Freind of mine purchased 40 of these old stain glass widows that came out of a old church . My wife likes stain glass so I surprised her and purchased just one so far but we hopefully are building our home this spring and I thought about having a few walls framed up at the top to accept these . I can't imagine what it would cost these days to have the same ones made . Has anyone done this in their home ?
We have 4 and I just hang them in windows.
Happy Birthday Travis, hope you have a great day!!!!!
Happy birthday Travis! Do something like pat did,as those things probably have almost no insulation value by themselves if they are single pane. Maybe windows close to the same size,and then hang them?
Thank you guys , mick your right. Single pane and would be terribly inefficient I bet . Oilpat that's a great idea , the one we have now my wife had me just hang and it really looks great , the picture I posted doesn't show the detail very well.
Happy birthday, Travis.
We have one hanging inside the window of our master bathroom. That way, you get energy efficiency and no maintenance, and you make the wife happy too.
Looks great with light coming through it.
We have two about that size , side by side on a wall in the family room. Covers a large wall nicely.
People seem to like the look.
Nice pieces. My uncle was into colored glass collecting and had similar panels fitted above doorways in his house (the old pass through panels for air flow that was typically over doors.
Average cost today would probably be in the $250 fully framed. Diamonds are not difficult work to cut for a leaded glass maker, it's the more intricate designs that are labor intensive and cost $$$. Also, rare colors cost more, purples, reds, etc.
You could make these more "efficient" by afixing a plexi-glass or real glass plate storm window. to the outer side effectively creating a air barrier. Sunlight will pass through giving you the benefits of the colored glass.
I was in charge of purchasing and installing stained glass windows in our church a few years back. Since they were put inside of the existing windows we had them made to fit those openings and used narrow aluminum extrusions to make a framed lip for the stained glass to mount on. That way they looked like they were the actual window from the inside but still could be removed to get to the insulated glass original windows behind them if need be. If you build your new windows slightly larger than these pieces you could do the same thing and just frame a ledge or lip inside the casing to accept the stained glass frames. That would look more like they were actually the finished window rather than just hanging them as you could trim right to the edge of them. They would look great at the tops of other windows that width in a room with a tall ceiling.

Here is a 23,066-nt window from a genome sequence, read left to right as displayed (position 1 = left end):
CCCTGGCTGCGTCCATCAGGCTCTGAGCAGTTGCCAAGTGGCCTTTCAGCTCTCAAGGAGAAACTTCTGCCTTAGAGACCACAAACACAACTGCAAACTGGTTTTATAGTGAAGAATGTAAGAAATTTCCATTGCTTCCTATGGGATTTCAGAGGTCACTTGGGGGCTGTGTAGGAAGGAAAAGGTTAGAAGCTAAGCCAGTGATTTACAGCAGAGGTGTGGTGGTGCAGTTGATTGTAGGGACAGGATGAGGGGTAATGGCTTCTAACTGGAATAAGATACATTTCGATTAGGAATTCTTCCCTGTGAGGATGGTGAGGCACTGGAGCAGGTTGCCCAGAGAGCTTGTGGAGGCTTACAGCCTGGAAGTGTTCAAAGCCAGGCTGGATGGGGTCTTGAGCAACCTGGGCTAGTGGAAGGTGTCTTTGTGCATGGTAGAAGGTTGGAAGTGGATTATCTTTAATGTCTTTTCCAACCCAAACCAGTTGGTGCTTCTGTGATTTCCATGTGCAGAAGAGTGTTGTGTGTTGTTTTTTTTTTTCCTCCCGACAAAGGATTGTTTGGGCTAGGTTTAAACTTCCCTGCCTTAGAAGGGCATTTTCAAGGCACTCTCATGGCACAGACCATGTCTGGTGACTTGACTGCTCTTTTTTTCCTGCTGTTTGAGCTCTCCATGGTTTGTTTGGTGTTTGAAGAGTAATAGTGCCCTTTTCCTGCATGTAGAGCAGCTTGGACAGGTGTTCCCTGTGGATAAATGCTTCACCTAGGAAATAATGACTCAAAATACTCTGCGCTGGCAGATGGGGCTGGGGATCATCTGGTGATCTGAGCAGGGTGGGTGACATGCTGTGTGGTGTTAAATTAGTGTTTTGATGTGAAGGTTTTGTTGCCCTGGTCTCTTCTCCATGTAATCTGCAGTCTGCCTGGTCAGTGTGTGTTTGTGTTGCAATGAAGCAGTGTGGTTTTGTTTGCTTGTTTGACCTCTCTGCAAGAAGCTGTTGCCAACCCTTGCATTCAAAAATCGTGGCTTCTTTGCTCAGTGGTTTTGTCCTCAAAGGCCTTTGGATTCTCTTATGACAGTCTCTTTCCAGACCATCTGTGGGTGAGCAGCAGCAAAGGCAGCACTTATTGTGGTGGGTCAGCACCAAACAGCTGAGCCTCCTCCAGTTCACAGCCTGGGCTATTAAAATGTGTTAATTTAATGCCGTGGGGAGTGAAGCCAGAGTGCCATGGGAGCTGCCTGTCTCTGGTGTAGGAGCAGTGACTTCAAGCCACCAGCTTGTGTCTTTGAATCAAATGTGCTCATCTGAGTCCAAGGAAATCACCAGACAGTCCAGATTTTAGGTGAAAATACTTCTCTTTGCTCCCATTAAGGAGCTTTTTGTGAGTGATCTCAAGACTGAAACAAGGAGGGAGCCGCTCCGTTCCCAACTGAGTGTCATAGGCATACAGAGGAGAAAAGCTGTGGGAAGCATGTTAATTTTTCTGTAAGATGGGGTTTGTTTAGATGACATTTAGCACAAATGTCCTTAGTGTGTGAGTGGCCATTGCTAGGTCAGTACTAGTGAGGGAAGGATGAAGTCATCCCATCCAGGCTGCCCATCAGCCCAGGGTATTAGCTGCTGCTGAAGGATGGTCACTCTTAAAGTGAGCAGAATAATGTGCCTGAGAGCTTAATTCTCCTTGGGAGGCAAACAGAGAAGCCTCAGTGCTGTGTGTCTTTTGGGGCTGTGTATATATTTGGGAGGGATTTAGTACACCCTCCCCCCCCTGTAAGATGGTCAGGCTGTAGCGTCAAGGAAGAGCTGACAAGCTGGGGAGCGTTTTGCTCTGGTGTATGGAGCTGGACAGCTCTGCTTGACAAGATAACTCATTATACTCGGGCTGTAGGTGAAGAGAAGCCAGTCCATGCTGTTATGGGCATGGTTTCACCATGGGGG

Happy birthday yesterday, mine is today! I have a good friend who's bd is the 8th and we were born only twelve hours apart in 1954. Only one year to go for me before the big 60! ....Gary
Jim , I seen you had a birthday on the 6th ! .....Happy birthday to you as well! I never noticed a cake with candles on you or Gary's avatar . You both must have been bad! No cake for you two! ........ And Gary happy 59th birthday to you! Gary I might pick you brain on the stain glass later on In the future .Everyone had some very great information on this subject. I figured if I asked I would get plenty of suggestions and ideas . The church I attended as a kid still has the orginal stain glass windows and they are a sight to see. My current church now here in fredericktown as some beautiful ones as well . My wife has always been into stain glass , but when I found these there was never a hesitation once in my mind to purchase one as we both like antiques . Look forward to seeing you both at Colombia .. Have a wonderful Monday , And thanks everyone . Travis.